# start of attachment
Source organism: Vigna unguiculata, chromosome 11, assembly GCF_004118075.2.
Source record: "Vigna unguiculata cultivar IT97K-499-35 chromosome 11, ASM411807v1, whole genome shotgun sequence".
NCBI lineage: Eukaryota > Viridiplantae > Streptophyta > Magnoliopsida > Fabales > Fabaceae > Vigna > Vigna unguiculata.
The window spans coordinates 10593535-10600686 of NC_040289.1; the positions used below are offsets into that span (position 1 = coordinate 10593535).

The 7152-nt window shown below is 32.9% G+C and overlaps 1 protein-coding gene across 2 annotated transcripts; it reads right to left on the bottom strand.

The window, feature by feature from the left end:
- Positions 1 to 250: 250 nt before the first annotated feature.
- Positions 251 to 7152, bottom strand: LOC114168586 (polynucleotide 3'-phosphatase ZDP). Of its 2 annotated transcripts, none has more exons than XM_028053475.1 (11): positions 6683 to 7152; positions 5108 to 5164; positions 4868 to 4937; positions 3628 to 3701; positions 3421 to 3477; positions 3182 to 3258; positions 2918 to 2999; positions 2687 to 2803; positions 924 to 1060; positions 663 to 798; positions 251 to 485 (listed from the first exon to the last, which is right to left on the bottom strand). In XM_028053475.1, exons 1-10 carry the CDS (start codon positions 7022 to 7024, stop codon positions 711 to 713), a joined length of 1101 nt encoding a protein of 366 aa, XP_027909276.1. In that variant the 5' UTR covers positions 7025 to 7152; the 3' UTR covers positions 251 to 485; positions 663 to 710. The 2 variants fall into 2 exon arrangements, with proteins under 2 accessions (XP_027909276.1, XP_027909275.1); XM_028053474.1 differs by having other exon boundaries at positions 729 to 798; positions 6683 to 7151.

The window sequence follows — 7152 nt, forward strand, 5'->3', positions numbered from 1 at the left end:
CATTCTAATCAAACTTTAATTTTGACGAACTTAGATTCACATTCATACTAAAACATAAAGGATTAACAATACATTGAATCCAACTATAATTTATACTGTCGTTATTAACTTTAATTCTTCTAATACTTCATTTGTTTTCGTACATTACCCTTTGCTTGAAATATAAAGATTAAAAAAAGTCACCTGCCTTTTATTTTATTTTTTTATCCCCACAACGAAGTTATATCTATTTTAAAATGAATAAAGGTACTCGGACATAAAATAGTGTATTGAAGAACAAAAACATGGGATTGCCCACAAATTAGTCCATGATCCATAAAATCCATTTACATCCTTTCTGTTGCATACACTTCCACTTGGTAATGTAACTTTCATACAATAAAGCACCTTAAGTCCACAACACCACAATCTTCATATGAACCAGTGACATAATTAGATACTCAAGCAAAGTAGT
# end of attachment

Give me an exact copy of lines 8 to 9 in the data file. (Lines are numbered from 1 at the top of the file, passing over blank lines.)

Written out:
- Positions 251 to 7152, bottom strand: LOC114168586 (polynucleotide 3'-phosphatase ZDP). Of its 2 annotated transcripts, none has more exons than XM_028053475.1 (11): positions 6683 to 7152; positions 5108 to 5164; positions 4868 to 4937; positions 3628 to 3701; positions 3421 to 3477; positions 3182 to 3258; positions 2918 to 2999; positions 2687 to 2803; positions 924 to 1060; positions 663 to 798; positions 251 to 485 (listed from the first exon to the last, which is right to left on the bottom strand). In XM_028053475.1, exons 1-10 carry the CDS (start codon positions 7022 to 7024, stop codon positions 711 to 713), a joined length of 1101 nt encoding a protein of 366 aa, XP_027909276.1. In that variant the 5' UTR covers positions 7025 to 7152; the 3' UTR covers positions 251 to 485; positions 663 to 710. The 2 variants fall into 2 exon arrangements, with proteins under 2 accessions (XP_027909276.1, XP_027909275.1); XM_028053474.1 differs by having other exon boundaries at positions 729 to 798; positions 6683 to 7151.

The window sequence follows — 7152 nt, forward strand, 5'->3', positions numbered from 1 at the left end: